NGOs’ Corporate/Foundation Mission–to Divert and Blunt Radical Movements–is Losing Sway

webready-Marcha-Revoluncionaria[The REVOLUTIONARY FRONTLINES blog focuses attention on revolutionaries and especially on revolutionary struggles that challenge the capitalist-imperialist world system and all reactionaries.  Revolutionaries work within a broad range of struggles as they gather and develop revolutionary forces.  Some such struggles are reform struggles, which are often engaged in debates between REFORMISTS, who seek to contain these movements in reforming the capitalist system, and REVOLUTIONARIES, who promote the growth of revolutionary forces to overturn capitalist state power and establish socialism.  In the debates over these directions and goals, NGOs have come to play a major role.

For many years, Maoist revolutionaries and many others have exposed the corporate and government project to put revolutionary grassroots organizers on the payroll, and turn them all into single-issue reformist policy wonks and advocates.  The corporate project aims  and acts to block multi-issue, internationalist advocacy and anti-systemic revolutionary organizing.  It is a project called NGO-ism (Non-Government-Organization) or, domestically, non-profit-organizing (NPOs), which ties the careers of organizers to limited reformist goals, for which they receive conditional funding (blocking revolutionary political organizing, and rewarding only limited reform and electoral objectives).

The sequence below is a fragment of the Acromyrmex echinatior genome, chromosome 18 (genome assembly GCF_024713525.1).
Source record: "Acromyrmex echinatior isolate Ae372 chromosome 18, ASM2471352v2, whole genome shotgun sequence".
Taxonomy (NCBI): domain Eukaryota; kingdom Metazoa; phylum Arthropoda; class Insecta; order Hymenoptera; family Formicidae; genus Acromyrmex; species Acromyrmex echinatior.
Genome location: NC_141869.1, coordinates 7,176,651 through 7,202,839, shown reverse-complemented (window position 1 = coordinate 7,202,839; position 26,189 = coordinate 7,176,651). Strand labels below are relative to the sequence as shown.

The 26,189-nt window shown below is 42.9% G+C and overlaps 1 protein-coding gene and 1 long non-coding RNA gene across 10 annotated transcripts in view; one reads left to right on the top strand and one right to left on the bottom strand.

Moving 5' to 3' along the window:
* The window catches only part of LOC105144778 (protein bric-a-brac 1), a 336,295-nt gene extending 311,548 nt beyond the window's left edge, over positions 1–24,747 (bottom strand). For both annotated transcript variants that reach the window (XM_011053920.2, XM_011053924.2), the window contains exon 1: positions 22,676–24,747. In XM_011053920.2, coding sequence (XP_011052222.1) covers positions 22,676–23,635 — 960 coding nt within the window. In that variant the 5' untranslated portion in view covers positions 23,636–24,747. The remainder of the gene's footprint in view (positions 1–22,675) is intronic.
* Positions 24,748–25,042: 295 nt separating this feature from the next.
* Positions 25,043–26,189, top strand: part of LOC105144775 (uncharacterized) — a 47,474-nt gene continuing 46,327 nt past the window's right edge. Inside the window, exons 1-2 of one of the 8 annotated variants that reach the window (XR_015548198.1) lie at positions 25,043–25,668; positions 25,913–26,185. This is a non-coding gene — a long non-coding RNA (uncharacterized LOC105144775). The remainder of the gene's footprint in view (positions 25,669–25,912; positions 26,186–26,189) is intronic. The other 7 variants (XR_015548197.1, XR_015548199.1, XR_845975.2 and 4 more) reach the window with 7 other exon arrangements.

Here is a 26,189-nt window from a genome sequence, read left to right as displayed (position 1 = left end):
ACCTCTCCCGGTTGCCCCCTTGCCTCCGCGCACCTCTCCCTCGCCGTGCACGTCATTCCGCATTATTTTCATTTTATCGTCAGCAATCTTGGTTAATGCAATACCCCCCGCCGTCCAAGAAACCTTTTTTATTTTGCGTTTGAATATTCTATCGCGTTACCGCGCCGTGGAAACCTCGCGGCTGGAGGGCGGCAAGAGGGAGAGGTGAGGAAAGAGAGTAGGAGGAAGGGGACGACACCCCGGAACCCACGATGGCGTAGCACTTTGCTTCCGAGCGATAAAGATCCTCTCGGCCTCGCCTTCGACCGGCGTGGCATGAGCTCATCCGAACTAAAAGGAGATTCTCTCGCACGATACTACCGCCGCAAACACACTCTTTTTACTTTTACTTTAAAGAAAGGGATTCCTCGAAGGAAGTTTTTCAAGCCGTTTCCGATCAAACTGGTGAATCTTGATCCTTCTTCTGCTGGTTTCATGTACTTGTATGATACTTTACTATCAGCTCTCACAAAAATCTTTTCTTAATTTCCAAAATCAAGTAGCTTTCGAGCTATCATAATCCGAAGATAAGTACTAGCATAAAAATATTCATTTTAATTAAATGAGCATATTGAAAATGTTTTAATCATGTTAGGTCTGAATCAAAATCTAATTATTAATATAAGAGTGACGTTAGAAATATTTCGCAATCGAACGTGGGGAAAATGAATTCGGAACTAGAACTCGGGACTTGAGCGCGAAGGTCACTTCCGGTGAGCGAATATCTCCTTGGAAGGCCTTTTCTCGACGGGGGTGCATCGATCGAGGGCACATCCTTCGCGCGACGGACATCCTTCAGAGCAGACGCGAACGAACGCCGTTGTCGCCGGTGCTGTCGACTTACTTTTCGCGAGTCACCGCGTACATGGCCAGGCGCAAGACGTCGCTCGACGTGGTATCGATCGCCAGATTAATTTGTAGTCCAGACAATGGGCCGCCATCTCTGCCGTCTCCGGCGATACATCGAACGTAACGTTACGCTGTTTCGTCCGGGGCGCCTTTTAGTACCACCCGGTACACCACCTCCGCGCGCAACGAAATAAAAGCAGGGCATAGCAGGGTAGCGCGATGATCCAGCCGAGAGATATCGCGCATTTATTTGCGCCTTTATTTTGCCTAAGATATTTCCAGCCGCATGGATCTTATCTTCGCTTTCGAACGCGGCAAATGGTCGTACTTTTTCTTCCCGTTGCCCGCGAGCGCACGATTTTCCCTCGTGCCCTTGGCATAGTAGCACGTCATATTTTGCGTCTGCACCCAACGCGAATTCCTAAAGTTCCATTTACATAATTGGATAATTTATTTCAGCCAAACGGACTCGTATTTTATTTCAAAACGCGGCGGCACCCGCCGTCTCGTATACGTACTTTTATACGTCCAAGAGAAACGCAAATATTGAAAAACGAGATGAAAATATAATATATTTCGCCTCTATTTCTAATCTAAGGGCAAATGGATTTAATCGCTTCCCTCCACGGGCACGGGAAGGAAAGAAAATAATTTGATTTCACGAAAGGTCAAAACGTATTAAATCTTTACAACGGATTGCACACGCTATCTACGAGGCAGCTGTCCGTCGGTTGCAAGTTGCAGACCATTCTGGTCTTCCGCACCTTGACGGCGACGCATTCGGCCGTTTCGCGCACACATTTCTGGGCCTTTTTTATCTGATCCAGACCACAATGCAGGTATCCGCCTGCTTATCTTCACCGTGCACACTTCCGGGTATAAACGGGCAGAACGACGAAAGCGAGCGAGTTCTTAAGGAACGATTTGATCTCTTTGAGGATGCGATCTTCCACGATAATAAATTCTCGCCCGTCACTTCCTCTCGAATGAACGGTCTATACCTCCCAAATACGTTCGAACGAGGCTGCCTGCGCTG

The funding for these projects (now millions of NGOs and NPOs, worldwide) comes directly from  corporate foundations, which hold a tight leash on NGO advocates and organizers.  Many such NGOs claim to have “democratic accountability,” but in times of increasing mass discontent and rebellion, there is a wide, ever-growing programmatic gap between the reforms sought by corporate NGOs, and the sentiments and demands on the grassroots level.  So the NGO “project” is not only criticized and opposed by revolutionaries, but also by the purported “base”of the NGOs. And now, corporations and foundations are subjecting their vast project to a kind of “quality control” in which they measure their effectiveness in stemming the opposition to capitalism and imperialism.

At the start of the largely NGO World Social Forum, convening last week in Tunisia, the Guardian (UK) newspaper carried an interesting assessment of the loss of credibility, and effectiveness, of NGOs.  Though it takes some reading between the lines, and through the language of reform claims and hype, this becomes clear:  A lot has been invested by the bourgeoisie in these tools of reform and counter insurgency.  Serving two masters, that of financial corporate accountabilty, and of populist “democratic” credibility, has already proven to be a most difficult–indeed, impossible–challenge for the NGOs and NPOs, and for their World Social Forum.  — Frontlines ed.]

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Are NGOs fit for the purpose of advocacy and campaigning?

http://www.guardian.co.uk/global-development-professionals-network/2013/mar/26/world-social-forum-ngos-fit-for-purpose

As the World Social Forum begins, Jude Howell asks whether reliance on state funding has cost NGOs their independence